Ask me for anything but lumber!
Wood we have a-plenty—L'Isle de Grand-Blaireau is heavily forested, as are the surrounding lands below—but of seasoned lumber we have but little, and we need far more than we have. Lumber for housing here on the island, lumber for sky-chairs, wagons, and sleds, and just plain wood for cooking, these are in short supply. The problem is particularly acute now that I am working on the design for our transport wagons, which will have a minimum of formed parts. When I was hardening everything, it mattered little whether the wood was seasoned or not: once hardened, a plank will no longer warp or splinter. But our transport wagons will not be hardened, and so seasoned wood is essential.
Gah! I have been going over and over this in my head so that I can hardly sleep. I try to break it down. We must fell trees. We must cut them into timbers, which is slow work; we have no sawmill in Bois-de-Bas. We must let the timbers season; which means getting them under cover, which means we need to build sheds.
That's if we do all of the work here on the island; which means it's probably better to do it downside and store the timbers in Jean-le-Marique's woodshed. But that means moving some of the men back to Bois-de-Bas, a thing I am most reluctant to do. I suppose it is for the best, though. If we fell too many trees here on the island, the gaps will be immediately apparent to anyone who cares to look, and then where would we be?
But what shall we do for lumber in the meantime?
Marc tells me I must not worry. Folk have lived without sky wagons for all of recorded history until now; we will need to make war on le Maréchal's forces without them for a time. In the meantime, he says, we need more sleds and chairs. He has found the sleds to be the most effective way to get sentinels to and from their posts, just as we have here on the island; and he needs the chairs to build his lines of communication with the surrounding towns. A sky chair is much faster than a horse or mule, and can easily be hidden in the woods, out of sight.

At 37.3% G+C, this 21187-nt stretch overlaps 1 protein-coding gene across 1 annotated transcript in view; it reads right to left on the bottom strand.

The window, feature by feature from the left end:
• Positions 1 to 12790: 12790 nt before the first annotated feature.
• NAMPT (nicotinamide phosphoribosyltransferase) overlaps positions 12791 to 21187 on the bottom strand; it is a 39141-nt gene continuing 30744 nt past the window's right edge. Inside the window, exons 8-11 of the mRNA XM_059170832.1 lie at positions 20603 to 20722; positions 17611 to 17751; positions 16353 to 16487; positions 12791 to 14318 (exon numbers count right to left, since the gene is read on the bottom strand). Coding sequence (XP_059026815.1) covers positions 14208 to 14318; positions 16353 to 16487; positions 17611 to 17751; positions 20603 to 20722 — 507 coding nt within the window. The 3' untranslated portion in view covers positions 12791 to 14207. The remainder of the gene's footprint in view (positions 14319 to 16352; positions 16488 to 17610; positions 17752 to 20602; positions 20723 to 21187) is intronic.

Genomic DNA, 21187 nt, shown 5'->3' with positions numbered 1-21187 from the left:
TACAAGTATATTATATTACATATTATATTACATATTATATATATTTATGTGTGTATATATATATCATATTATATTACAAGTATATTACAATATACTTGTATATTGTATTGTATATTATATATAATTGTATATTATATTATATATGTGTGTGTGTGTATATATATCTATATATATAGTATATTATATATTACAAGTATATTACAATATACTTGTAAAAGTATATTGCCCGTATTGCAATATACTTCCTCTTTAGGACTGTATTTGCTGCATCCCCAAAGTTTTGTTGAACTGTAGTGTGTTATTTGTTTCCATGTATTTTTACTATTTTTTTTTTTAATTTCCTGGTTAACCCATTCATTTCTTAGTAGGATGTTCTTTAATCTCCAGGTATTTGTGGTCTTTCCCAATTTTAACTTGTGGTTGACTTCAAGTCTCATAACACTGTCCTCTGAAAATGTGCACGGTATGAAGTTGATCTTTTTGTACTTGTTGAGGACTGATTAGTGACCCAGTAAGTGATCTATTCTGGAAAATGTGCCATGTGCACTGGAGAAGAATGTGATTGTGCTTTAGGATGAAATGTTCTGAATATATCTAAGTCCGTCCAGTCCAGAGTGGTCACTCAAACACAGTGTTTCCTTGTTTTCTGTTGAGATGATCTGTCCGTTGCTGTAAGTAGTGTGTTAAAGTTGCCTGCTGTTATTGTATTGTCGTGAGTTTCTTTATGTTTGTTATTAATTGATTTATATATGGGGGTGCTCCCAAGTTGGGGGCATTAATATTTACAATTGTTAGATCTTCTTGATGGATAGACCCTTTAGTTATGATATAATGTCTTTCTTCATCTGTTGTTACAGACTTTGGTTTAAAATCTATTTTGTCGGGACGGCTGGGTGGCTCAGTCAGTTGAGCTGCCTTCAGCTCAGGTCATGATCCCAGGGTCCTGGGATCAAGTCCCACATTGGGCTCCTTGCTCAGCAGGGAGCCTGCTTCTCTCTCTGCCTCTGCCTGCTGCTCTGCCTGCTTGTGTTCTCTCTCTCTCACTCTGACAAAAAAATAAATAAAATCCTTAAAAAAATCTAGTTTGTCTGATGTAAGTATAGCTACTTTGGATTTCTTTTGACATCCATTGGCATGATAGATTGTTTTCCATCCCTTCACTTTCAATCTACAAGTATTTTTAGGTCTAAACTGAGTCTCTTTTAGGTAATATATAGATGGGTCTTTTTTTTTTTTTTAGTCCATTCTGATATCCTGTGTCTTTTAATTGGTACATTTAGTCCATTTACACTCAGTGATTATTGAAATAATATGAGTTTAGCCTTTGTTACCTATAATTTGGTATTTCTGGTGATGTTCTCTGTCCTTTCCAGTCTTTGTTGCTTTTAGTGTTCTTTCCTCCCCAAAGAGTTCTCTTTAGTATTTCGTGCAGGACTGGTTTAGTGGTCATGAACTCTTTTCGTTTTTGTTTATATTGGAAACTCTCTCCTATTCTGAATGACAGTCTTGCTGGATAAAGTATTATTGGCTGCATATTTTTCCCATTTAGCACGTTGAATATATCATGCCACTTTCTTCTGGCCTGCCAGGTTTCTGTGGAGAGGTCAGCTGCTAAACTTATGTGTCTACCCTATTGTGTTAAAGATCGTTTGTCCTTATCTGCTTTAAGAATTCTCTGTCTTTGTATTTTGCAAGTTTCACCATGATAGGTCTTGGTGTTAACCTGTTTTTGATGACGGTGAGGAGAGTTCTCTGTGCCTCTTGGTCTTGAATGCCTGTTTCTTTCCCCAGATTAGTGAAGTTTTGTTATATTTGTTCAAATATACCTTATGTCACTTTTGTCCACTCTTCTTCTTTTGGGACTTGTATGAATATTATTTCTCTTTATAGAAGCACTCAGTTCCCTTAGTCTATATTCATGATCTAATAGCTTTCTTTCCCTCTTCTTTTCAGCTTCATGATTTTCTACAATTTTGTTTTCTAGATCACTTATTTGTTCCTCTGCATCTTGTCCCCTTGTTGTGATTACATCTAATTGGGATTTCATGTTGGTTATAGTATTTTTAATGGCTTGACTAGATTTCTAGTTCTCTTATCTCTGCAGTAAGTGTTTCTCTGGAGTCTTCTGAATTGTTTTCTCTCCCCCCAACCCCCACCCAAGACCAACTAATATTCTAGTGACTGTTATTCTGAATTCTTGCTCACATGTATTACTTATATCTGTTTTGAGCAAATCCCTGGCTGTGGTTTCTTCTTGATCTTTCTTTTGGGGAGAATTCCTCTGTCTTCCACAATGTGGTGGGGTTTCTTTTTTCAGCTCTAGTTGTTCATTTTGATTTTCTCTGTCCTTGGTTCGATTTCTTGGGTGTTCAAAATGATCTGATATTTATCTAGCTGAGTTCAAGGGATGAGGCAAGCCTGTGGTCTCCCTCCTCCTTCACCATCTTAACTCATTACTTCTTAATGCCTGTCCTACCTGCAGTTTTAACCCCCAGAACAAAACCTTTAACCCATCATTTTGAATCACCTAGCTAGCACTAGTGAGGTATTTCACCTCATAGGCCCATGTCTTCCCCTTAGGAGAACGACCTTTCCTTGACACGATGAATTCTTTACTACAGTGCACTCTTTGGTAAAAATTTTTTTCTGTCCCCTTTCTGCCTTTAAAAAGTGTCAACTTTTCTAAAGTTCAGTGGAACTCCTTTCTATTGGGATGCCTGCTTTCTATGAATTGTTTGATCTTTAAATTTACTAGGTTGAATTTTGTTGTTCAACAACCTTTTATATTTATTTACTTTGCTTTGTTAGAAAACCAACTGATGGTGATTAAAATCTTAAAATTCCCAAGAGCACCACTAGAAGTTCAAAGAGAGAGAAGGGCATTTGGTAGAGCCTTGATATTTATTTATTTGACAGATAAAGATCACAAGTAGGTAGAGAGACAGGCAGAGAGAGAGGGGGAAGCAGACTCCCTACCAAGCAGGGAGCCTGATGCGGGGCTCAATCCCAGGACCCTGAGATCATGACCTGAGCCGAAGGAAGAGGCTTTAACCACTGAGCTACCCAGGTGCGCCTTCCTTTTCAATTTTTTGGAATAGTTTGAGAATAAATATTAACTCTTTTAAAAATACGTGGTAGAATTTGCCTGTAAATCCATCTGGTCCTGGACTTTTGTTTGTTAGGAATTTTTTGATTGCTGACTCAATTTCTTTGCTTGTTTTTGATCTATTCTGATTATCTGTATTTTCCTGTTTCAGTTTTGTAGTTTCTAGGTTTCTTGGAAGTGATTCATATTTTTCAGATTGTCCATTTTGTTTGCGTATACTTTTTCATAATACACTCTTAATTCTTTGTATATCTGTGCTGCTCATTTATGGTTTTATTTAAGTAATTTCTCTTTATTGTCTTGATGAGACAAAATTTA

Already he has sent messengers north and south, to Bois-de-Soleil and to Trouville, to speak to the leading men there and to sound them out. We must be careful; it is by no means clear that our neighbors will share our views. In addition, he has sent men on sleds to scout the road west towards Mont-Havre. The Provençese will be wondering what has happened to the sloops they sent our way, and the next wave of troops will likely be on foot. We must know where they are based, and when they are coming; and we must have plans to drive them away.
Marc, blessings upon him, has not asked me to participate in this planning, nor to use my gifts to create more weapons of war beyond those I have already designed. Yet I find that I am uneasy in my mind. When I sit of an evening, and hold my daughter, my beautiful Anne-Marie, I am filled with a kind of ferocity in which I would gladly destroy anyone who might threaten her, yes, and sow their fields with salt besides. But then I reflect that even the wicked Capitaine Le Clerc was a mother's son, and possibly also the father of children, children who are now orphans, and I find that my ferocity fades away.
Amelie, I may say, has no such qualms. "If les cochons come here, why, we will deal with them," she says. "They may live for all of me, so long as they live somewhere else, n'est-ce-pas?" And Madame Truc agrees with her. "You are too good for this war, mon fils," she says. "Mon cher mari and I did not come here to be hounded by the men of the old country. If he were here, zut alors! He would show them a thing."
If we are confined to using green wood for the coming months, then I must harden it; and if I must harden it, I must have an apprentice. Tomorrow I will start testing Bertrand's lads; perhaps one of them will have the gift.